I again read my letter penned to Grandma Schwarz in late winter 1977. The multi-page missive was written over four days and covers a range of topics, but what strikes me these decades later is each day brought her up to date on the weather conditions from Hancock. I informed her “been having snowy, cloudy days” and that it “reminds me of when Mom talked about in Arkansas where it would snow and then be gone the next day”.
I alerted her three days later, much to the chagrin of mom, that I had passed a safety test for shop class, and was all set to run the machines for wood-working. Oh, and of course that “the weekend sure is supposed to be nice and warm….”
What amuses me as I read the letter, other than my penmanship was pretty good long before the age of the computer ruined it, was Grandma was not on some faraway island needing to be updated on our weather. She was only in Iowa with relatives!
I have been told by more than one person, who did not grow up in the Midwest, that we talk about the weather more than folks from other regions of the country. I have never read any poll or anecdotal evidence to know if this is true, but I know that weather seems to never tire as a topic. And for good reason.
Today Madison experienced what we would have called back home a ‘gully-washer’ as the skies simply opened up and sheets of rain dumped itself for about 20 minutes. The homes next door were veiled by the intensity of the storm. There is no way not to be awed by such weather or be pulled to the window or out on the back porch so to watch it. Feel it.
During a hail storm of some duration in 2005, when James and I lived on the West Side of Madison, I took the umbrella and experienced the drama on our lawn. The dotted appearance of the lawn is from the number of ice pellets, and the expression and hand motion clearly shows my glee with the storm.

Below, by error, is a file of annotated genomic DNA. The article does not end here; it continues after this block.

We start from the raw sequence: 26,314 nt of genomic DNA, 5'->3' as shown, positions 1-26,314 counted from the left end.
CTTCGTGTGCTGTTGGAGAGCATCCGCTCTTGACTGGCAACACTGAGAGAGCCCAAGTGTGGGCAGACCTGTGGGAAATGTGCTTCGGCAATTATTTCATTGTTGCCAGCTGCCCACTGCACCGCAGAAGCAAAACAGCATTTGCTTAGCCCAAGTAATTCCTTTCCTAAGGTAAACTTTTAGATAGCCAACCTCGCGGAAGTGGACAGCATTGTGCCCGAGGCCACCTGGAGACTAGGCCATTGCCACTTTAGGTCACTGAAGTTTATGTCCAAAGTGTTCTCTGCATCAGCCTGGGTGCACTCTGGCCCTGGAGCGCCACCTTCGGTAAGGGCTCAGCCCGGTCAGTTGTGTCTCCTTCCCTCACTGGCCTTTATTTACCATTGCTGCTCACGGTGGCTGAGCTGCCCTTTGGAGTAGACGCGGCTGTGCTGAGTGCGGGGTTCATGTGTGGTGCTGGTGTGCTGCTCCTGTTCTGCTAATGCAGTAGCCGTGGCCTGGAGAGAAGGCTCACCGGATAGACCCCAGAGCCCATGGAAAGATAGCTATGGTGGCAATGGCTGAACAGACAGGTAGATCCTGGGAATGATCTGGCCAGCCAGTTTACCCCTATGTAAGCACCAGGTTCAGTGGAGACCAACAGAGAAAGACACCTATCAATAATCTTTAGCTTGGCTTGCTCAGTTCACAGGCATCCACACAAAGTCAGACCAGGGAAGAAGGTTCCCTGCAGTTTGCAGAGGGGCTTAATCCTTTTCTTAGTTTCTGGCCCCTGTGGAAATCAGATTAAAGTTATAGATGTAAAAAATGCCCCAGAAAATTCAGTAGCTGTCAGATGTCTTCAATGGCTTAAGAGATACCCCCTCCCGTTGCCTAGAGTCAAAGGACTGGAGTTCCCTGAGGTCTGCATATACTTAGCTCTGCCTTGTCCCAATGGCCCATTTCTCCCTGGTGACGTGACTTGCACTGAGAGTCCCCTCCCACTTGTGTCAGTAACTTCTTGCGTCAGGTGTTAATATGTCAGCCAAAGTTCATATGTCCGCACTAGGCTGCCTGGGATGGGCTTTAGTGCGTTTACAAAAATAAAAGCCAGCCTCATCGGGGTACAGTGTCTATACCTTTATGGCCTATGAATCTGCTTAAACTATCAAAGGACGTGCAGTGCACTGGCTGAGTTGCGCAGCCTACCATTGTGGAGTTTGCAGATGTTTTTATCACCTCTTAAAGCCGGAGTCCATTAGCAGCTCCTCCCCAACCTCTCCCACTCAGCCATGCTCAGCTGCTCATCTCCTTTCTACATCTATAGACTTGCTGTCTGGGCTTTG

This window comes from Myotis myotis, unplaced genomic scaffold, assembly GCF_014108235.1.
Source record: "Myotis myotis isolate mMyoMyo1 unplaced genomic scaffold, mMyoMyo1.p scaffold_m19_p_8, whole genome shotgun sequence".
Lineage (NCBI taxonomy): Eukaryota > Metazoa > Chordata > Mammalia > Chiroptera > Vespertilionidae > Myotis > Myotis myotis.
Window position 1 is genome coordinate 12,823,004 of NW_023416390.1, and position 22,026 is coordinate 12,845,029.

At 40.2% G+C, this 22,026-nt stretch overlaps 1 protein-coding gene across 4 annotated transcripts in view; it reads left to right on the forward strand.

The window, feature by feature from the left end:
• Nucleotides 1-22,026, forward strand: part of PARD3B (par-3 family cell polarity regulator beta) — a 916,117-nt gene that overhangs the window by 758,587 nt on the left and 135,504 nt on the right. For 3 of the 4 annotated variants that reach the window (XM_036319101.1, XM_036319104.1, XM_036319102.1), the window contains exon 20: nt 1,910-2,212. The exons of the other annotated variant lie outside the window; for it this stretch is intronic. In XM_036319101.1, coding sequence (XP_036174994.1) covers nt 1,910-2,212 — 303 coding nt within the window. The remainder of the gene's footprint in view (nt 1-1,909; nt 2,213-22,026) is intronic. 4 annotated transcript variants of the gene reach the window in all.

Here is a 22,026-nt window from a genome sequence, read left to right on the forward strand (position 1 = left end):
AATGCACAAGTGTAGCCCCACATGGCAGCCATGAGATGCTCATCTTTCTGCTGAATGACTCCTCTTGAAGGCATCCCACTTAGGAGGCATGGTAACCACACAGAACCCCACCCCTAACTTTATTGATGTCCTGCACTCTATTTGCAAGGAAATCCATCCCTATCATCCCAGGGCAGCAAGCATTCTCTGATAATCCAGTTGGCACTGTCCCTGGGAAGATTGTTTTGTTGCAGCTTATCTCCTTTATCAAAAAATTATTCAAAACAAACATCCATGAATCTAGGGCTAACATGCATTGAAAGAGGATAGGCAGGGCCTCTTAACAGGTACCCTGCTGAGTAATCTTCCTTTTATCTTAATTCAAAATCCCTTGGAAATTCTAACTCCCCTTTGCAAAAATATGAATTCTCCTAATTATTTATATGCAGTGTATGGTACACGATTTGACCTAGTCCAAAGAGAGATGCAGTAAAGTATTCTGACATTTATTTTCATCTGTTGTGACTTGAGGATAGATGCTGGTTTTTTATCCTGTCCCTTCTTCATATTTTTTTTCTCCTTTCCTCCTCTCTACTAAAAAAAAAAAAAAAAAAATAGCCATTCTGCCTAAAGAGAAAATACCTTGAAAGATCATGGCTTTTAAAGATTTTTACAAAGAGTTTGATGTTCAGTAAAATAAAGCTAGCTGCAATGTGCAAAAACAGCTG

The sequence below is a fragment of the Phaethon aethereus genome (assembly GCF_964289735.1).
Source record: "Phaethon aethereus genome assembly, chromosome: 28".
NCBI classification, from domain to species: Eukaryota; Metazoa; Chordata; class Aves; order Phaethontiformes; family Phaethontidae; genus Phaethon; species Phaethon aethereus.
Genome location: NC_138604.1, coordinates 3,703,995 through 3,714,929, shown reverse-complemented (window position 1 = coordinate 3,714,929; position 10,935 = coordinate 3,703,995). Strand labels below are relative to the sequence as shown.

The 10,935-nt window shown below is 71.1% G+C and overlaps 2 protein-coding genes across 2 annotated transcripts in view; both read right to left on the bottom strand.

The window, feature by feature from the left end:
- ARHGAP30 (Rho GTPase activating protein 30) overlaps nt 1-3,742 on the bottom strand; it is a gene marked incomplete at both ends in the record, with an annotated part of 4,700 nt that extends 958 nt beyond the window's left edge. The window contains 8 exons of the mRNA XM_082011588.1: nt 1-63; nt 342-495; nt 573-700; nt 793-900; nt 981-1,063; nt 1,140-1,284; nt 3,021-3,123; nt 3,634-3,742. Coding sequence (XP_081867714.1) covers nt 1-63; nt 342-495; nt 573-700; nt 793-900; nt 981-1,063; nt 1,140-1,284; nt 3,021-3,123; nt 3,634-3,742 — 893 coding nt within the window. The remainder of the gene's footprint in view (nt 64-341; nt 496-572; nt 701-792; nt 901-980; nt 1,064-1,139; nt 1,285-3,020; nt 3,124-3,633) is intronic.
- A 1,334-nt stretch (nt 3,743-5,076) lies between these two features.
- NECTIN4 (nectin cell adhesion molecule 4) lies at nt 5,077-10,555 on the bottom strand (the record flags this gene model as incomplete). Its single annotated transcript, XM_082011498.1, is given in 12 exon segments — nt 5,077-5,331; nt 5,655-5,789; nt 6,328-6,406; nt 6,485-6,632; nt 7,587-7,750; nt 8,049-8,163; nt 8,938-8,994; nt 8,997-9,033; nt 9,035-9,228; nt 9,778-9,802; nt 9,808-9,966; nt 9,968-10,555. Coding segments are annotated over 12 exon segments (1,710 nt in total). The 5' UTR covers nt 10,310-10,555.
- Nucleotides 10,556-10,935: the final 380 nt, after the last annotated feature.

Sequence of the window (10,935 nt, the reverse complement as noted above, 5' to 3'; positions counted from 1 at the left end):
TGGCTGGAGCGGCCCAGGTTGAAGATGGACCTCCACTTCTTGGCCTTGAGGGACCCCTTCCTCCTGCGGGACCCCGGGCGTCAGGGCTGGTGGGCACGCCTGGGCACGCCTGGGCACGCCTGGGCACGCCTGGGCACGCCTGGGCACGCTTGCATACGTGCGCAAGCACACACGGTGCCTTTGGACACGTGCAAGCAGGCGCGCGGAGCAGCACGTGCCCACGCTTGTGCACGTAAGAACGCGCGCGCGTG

I came to know storms should be watched up close from Grandma, as I wrote in Walking Up The Ramp.
We find that often elusive sense of security in a loved one’s embrace. Mother felt safest when she had all of us tucked in under her wings in the basement. Her mother, my Grandma Schwarz, was a bit different. Weather phenomena were something she also enjoyed, but I need to state right up front that I never saw her willingly walk out into a rainstorm or a gale. I do recall standing with her, her arm around my shoulder, at the screen door of her home. She left the door ajar during what my childish understanding thought to be a massive storm. The crashing thunder and bolts of lightning were grand, but there was nothing to fear if Grandma herself was willing to be there in the midst of it all.
I had never experienced a storm in that way before, watching it descend all around, viewing it up close and personal. I absolutely loved the way Grandma watched it, and knew this type of fun could be had at our home too. The question became, of course, how do I convince Mom that letting me ride out the storm from above ground would be a good idea? I knew instinctively that the “But Grandma said…” path of argumentation would likely not produce the results I hoped. My plan would take more thought than that. Moments spent watching storms with Grandma demonstrated two things. The first was that weather was clearly something to be enjoyed, and secondly and perhaps most importantly weather can be viewed up close even when it is wild and unpredictable. That understanding is something I have carried with me every day of my life.
When I was a teenager, and with the aid of our state’s inter-loan library service, I read books about clouds and storms and all the things that made me continuously smile. Over the past months, with a pandemic changing our daily lives, I have had extra time to explore topics that amuse me. I pulled a textbook from one of my shelves about meteorology and have been taking my time to again walk through the reasons behind what makes me, as an adult, still smile.
After I had been working in radio broadcasting for a few months, I was talking with Grandma in her house trailer. She asked what I liked best about my job and I told her alerting listeners to the watches and warnings from wild weather was something to be very much enjoyed. There were many parts of broadcasting that warmed my heart, but imparting some drama, and even a touch of the wondrous side of weather, was surely something that my listeners had not heard before.
As the rain fell heavy today on the isthmus and the lightning lit up the gray clouds I thought of Grandma. She would have enjoyed the storm. As such, I just had to write this blog post.